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    volume 12 number 1 (Fall 2012)
    Author:   Verónica Castillo Hernández
    Title:  Mi otro yo: el barro y yo somos uno/ My Other Self: Clay and I Are One, Artist's Statement
    Abstract:   Translated by Josie Méndez-Negrete
    Pages: 10 - 21
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    Author:   Josie Méndez-Negrete
    Title:  Seguimos luchando: Inside/Outside Power Structures, Editor's Commentary
    Abstract:   none available
    Pages: 24 - 29
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    Author:   Cristina Herrera
    Title:  "Undesirable Women?" Afro-Puerto Rican Mother-Daughter Relationships and Puerto Rican Heritage in Dahlma Llanos-Figueroa’s Daughters of the Stone
    Abstract:   This article provides an analysis of Dahlma Llanos-Figueroa’s 2009 novel, Daughters of the Stone, a text that traces five generations of Afro–Puerto Rican women living on the island and in New York City. I situate the novel within the context of creative non-fiction essays posed on Afro-Latinas, which argue that this group of women is unable to combat racism and sexism within Latina/o communities and U.S. mainstream society. Because of the Latina/o cultural taboo associated with claiming African heritage, scholars and writers have constructed Afro-Latinas as perpetual victims of racism and sexism. While certainly this claim can be supported, the novel shapes Afro–Puerto Rican women as empowered agents. I argue that the novel contests writings on Afro-Latinas, suggesting that strong bonds between Afro–Puerto Rican mothers and daughters function as a mode of empowerment and subjectification. Unlike works supporting the racial, sexual “undesirability” of Afro-Latinas, Daughters of the Stone challenges this view by instead constructing Afro–Puerto Rican mothers as subjects who empower their daughters by sharing and creating maternal family stories that serve as a re-writing and re-telling of Puerto Rican cultural heritage.
    Pages: 32 - 78
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    Author:   Hortencia Jiménez
    Title:  Doing Leadership: New Models of Chicana/Latina Leadership in Austin, Texas
    Abstract:   This article examines Chicana/Latina activist involvement in the Austin Immigrant Rights Coalition (AIRC) and reflections on leadership. I developed “Doing Leadership” as a sociological framework for understanding leadership as a continuous and regular accomplishment achieved through everyday practices. Doing leadership is not ascribed or static, but rather an action, a process that is relational, non-authoritarian, and non-hierarchical. My findings reveal three common modes of doing leadership: leadership that is shared, leadership behind the scenes, and leadership that serves the community. Doing leadership moves away from traditionally patriarchal and hierarchical models for understanding social organizing and leadership, thus capturing diverse Chicana/Latina leadership practices.
    Pages: 82 - 113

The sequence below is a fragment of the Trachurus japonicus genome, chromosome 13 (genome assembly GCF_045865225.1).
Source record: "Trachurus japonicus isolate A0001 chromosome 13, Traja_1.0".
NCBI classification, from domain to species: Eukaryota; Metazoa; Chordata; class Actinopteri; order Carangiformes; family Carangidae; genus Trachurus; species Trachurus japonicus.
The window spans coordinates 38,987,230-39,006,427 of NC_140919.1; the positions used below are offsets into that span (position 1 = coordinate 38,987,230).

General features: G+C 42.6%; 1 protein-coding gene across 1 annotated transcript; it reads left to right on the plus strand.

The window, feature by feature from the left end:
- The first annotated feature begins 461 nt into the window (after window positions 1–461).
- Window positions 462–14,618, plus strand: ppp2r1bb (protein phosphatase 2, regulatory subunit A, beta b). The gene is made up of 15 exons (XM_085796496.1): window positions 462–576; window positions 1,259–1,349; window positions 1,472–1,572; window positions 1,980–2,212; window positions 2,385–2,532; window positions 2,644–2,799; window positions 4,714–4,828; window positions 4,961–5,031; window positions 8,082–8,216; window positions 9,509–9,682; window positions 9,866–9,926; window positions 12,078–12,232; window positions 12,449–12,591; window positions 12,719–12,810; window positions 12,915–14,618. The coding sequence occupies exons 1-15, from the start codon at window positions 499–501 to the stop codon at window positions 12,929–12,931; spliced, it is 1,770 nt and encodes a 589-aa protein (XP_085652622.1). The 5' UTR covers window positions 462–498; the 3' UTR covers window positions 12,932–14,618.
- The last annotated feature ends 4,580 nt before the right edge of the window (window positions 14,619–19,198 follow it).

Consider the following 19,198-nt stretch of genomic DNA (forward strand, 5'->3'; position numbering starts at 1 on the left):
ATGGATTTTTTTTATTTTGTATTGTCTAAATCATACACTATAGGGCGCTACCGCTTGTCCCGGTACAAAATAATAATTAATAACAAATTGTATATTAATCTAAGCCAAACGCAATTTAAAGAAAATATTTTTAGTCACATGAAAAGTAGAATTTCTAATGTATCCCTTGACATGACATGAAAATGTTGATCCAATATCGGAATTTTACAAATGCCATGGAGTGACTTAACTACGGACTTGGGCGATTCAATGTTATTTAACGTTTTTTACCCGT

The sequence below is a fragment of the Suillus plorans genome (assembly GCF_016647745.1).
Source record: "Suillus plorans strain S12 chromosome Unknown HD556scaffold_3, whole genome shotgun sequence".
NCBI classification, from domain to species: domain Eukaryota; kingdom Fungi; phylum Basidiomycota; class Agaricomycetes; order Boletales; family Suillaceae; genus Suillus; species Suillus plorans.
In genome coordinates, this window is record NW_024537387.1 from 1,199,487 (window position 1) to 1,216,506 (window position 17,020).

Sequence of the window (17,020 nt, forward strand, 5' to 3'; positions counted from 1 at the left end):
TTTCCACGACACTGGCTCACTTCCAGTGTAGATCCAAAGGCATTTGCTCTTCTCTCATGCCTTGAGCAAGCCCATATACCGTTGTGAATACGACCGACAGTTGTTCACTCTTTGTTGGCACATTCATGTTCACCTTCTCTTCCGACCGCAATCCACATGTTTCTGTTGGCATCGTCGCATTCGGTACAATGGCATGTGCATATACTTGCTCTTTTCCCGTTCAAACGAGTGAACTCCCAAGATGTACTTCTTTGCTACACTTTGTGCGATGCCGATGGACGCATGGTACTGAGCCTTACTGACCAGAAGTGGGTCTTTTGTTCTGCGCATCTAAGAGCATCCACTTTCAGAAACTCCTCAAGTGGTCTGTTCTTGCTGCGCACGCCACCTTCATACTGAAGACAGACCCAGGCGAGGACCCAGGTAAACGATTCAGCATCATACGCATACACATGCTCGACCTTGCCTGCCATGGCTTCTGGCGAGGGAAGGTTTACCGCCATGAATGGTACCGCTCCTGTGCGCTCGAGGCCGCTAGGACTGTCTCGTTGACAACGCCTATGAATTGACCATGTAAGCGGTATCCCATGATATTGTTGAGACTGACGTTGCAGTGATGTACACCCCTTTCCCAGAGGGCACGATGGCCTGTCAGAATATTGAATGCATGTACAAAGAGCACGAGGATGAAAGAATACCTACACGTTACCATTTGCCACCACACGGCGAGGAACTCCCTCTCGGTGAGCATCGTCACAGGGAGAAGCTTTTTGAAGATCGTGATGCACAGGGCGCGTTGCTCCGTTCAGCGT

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    Author:   Nannette Regua
    Title:  Women in the Chicano Movement: Grassroots Activism in San José
    Abstract:   The Chicano Movement of the 1960s and 1970s united numerous Chicanas in San José, California, as they challenged racial and class inequality in public education and city institutions. Despite their exceptional devotion to the movement, Chicano Movement historians who focus almost exclusively on men have not adequately recognized Chicana activists. This article seeks to provide a more complete and nuanced picture of women’s roles and contributions to the movement, thereby expanding our understanding of regional Chicana grassroots activism. It analyzes ten oral narratives of Chicana activist veterans of San José who articulate their leadership roles in the movement, revealing their dedication as they mobilized and empowered their community. Many Chicanas stood side by side with Chicanos, and, when necessary, women forged an autonomous political space in order to combat patriarchal notions of women’s roles.
    Pages: 114 - 152
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    Author:   Tiffany Ana López
    Title:  Solo but Not Alone — One-woman Teatro as Testimonio: An Introduction to Chela by Dulce Maria Solis
    Abstract:   none available
    Pages: 156 - 159
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    Author:   Dulce Maria Solis
    Title:  Artist's Statement
    Abstract:   none available
    Pages: 160 - 162
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    Author:   Dulce Maria Solis
    Title:  Chela: Her Third Husband, Her First Orgasm A Multi-media, One-woman Show
    Abstract:   none available
    Pages: 163 - 203
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    Author:   Linda Heidenreich
    Title:  Book Review: Maylei Blackwell's ¡Chicana Power! Contested Histories of Feminism in the Chicano Movement
    Abstract:   ¡Chicana Power! Contested Histories of Feminism in the Chicano Movement. By Maylei Blackwell. Austin: University of Texas Press, Chicana Matters Series, 2011. Pp. 312 pages. $55.00 (cloth) $24.95 (paper).
    Pages: 206 - 209
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